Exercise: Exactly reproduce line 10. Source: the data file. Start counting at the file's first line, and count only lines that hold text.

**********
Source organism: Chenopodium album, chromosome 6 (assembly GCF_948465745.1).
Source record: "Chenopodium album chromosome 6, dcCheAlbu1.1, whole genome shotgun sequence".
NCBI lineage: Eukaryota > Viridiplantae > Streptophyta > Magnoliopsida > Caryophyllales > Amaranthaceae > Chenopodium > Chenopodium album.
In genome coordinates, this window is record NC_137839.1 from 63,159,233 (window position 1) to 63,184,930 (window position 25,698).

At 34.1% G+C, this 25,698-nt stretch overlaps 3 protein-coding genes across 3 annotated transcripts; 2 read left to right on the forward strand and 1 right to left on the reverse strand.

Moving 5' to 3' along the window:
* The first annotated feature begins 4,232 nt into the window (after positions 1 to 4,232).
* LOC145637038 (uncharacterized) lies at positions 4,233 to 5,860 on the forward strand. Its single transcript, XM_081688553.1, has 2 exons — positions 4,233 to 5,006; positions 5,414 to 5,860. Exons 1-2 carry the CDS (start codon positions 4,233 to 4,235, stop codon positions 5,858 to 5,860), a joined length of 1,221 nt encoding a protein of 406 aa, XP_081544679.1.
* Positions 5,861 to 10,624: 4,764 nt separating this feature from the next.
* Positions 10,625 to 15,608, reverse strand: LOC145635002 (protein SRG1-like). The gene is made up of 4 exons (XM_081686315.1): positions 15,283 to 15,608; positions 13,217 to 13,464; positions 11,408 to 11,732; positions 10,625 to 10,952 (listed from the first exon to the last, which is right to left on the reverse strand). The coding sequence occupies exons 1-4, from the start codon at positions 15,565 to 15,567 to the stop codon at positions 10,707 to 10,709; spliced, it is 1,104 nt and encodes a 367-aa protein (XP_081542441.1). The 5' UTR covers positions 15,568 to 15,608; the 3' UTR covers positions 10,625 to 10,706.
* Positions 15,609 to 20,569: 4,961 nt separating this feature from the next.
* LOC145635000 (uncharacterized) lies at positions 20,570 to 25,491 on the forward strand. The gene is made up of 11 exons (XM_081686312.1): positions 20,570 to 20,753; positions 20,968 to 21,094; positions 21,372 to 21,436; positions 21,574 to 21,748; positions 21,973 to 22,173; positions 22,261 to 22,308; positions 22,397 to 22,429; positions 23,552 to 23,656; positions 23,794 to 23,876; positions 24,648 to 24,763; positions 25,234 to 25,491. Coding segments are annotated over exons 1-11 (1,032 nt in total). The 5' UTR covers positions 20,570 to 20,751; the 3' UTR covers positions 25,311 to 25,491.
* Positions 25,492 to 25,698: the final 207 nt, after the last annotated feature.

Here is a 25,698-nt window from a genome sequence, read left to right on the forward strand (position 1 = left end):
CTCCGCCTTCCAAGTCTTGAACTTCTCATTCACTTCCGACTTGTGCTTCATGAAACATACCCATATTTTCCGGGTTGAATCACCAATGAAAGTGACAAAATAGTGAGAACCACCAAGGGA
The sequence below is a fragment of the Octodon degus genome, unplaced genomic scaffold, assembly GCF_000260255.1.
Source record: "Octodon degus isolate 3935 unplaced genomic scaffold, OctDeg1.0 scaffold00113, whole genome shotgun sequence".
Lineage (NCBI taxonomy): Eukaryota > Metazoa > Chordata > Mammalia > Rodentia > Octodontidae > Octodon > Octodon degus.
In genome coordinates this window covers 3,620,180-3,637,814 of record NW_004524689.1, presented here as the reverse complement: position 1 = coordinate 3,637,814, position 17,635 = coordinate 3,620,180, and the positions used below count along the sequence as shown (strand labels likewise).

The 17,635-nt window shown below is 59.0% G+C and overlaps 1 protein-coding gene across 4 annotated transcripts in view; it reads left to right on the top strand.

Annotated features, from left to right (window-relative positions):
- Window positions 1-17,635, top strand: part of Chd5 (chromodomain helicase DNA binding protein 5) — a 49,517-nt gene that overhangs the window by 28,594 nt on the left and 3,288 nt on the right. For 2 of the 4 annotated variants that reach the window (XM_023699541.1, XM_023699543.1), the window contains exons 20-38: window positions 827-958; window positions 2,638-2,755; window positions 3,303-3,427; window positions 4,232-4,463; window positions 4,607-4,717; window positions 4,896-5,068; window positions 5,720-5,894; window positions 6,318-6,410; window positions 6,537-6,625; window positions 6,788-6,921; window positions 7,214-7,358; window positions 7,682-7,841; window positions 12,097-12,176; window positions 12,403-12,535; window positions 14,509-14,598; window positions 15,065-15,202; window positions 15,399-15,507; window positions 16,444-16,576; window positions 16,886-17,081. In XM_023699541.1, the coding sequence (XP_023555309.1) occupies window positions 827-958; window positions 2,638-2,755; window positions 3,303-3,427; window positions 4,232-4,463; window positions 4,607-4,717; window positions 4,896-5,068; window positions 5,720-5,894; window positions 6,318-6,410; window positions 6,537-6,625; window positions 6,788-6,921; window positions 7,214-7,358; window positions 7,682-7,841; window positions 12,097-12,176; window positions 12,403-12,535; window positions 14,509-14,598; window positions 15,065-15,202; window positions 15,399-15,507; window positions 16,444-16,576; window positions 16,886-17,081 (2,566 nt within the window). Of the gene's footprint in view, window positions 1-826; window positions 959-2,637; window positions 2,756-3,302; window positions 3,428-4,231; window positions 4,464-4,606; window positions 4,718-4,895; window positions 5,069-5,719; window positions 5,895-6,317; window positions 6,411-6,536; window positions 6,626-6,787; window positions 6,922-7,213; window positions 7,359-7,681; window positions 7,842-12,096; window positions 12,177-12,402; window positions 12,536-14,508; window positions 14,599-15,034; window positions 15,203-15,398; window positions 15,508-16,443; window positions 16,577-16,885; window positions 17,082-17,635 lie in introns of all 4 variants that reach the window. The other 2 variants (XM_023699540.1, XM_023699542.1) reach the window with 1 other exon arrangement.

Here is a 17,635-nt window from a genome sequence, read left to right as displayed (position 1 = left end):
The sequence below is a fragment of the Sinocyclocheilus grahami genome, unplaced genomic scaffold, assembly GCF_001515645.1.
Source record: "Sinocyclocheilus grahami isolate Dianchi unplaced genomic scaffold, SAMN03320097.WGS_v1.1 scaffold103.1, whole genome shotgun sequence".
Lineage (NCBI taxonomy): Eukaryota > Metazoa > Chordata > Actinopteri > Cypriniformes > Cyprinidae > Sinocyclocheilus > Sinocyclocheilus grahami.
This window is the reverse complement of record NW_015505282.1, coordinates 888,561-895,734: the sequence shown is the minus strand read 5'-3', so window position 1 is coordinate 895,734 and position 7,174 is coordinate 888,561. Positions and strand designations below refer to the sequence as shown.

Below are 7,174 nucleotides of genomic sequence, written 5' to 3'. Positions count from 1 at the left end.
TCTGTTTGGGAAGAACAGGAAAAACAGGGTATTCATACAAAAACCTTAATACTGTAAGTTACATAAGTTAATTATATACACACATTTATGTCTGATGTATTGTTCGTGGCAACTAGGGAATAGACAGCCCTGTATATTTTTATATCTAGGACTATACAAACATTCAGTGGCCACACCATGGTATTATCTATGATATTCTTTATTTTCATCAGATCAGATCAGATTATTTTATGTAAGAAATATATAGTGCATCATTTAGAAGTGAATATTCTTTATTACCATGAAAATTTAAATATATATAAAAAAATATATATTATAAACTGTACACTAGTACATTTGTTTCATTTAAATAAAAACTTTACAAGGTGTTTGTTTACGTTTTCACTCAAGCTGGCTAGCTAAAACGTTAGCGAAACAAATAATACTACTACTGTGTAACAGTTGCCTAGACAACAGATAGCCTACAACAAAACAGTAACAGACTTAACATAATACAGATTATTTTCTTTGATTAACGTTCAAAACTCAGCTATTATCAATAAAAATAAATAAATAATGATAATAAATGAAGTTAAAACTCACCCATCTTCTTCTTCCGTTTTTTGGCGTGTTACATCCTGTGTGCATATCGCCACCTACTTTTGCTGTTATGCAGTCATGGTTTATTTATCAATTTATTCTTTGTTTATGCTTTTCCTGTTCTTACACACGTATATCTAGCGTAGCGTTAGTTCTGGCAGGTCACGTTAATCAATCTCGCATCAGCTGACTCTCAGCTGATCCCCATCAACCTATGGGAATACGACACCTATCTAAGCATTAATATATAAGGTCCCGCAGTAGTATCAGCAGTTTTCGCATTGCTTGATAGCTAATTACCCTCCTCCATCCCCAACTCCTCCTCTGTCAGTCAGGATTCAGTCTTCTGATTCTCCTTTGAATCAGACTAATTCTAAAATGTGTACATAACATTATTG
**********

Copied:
* Positions 10,625 to 15,608, reverse strand: LOC145635002 (protein SRG1-like). The gene is made up of 4 exons (XM_081686315.1): positions 15,283 to 15,608; positions 13,217 to 13,464; positions 11,408 to 11,732; positions 10,625 to 10,952 (listed from the first exon to the last, which is right to left on the reverse strand). The coding sequence occupies exons 1-4, from the start codon at positions 15,565 to 15,567 to the stop codon at positions 10,707 to 10,709; spliced, it is 1,104 nt and encodes a 367-aa protein (XP_081542441.1). The 5' UTR covers positions 15,568 to 15,608; the 3' UTR covers positions 10,625 to 10,706.